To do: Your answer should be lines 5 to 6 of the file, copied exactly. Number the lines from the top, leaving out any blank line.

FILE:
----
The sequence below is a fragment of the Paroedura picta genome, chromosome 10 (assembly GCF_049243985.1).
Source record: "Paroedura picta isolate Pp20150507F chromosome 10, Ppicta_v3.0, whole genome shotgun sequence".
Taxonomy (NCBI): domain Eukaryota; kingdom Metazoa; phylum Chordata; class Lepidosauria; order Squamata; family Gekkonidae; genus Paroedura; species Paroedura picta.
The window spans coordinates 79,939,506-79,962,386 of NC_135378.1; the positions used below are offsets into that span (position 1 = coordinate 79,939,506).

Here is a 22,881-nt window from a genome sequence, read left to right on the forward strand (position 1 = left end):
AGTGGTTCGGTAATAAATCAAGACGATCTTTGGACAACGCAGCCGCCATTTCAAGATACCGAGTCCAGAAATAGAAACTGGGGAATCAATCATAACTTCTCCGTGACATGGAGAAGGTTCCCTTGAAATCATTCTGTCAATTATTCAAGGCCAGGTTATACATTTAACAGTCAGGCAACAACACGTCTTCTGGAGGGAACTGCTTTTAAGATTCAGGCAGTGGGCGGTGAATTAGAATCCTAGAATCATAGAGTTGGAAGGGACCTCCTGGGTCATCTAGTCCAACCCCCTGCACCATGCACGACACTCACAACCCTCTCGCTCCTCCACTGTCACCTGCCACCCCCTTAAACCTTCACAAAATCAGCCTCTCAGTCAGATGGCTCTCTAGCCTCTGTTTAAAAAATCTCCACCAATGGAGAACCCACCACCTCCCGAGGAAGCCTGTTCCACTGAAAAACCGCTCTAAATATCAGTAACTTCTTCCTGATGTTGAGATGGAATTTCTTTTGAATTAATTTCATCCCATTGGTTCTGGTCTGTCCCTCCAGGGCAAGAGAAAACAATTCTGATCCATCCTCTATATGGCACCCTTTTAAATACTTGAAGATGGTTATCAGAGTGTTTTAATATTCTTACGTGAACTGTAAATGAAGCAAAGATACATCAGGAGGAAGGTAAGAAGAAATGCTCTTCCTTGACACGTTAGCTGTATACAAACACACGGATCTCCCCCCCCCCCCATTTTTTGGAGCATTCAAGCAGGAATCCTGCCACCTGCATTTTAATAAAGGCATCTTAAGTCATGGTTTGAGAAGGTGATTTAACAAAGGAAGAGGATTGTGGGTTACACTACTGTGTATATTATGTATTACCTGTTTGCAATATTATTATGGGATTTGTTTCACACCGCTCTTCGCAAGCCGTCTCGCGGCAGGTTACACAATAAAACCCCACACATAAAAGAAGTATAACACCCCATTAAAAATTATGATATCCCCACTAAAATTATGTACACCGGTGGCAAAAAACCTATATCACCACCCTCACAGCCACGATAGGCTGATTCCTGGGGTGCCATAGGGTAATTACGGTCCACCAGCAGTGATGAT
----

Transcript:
Here is a 22,881-nt window from a genome sequence, read left to right on the forward strand (position 1 = left end):
AGTGGTTCGGTAATAAATCAAGACGATCTTTGGACAACGCAGCCGCCATTTCAAGATACCGAGTCCAGAAATAGAAACTGGGGAATCAATCATAACTTCTCCGTGACATGGAGAAGGTTCCCTTGAAATCATTCTGTCAATTATTCAAGGCCAGGTTATACATTTAACAGTCAGGCAACAACACGTCTTCTGGAGGGAACTGCTTTTAAGATTCAGGCAGTGGGCGGTGAATTAGAATCCTAGAATCATAGAGTTGGAAGGGACCTCCTGGGTCATCTAGTCCAACCCCCTGCACCATGCACGACACTCACAACCCTCTCGCTCCTCCACTGTCACCTGCCACCCCCTTAAACCTTCACAAAATCAGCCTCTCAGTCAGATGGCTCTCTAGCCTCTGTTTAAAAAATCTCCACCAATGGAGAACCCACCACCTCCCGAGGAAGCCTGTTCCACTGAAAAACCGCTCTAAATATCAGTAACTTCTTCCTGATGTTGAGATGGAATTTCTTTTGAATTAATTTCATCCCATTGGTTCTGGTCTGTCCCTCCAGGGCAAGAGAAAACAATTCTGATCCATCCTCTATATGGCACCCTTTTAAATACTTGAAGATGGTTATCAGAGTGTTTTAATATTCTTACGTGAACTGTAAATGAAGCAAAGATACATCAGGAGGAAGGTAAGAAGAAATGCTCTTCCTTGACACGTTAGCTGTATACAAACACACGGATCTCCCCCCCCCCCCATTTTTTGGAGCATTCAAGCAGGAATCCTGCCACCTGCATTTTAATAAAGGCATCTTAAGTCATGGTTTGAGAAGGTGATTTAACAAAGGAAGAGGATTGTGGGTTACACTACTGTGTATATTATGTATTACCTGTTTGCAATATTATTATGGGATTTGTTTCACACCGCTCTTCGCAAGCCGTCTCGCGGCAGGTTACACAATAAAACCCCACACATAAAAGAAGTATAACACCCCATTAAAAATTATGATATCCCCACTAAAATTATGTACACCGGTGGCAAAAAACCTATATCACCACCCTCACAGCCACGATAGGCTGATTCCTGGGGTGCCATAGGGTAATTACGGTCCACCAGCAGTGATGAT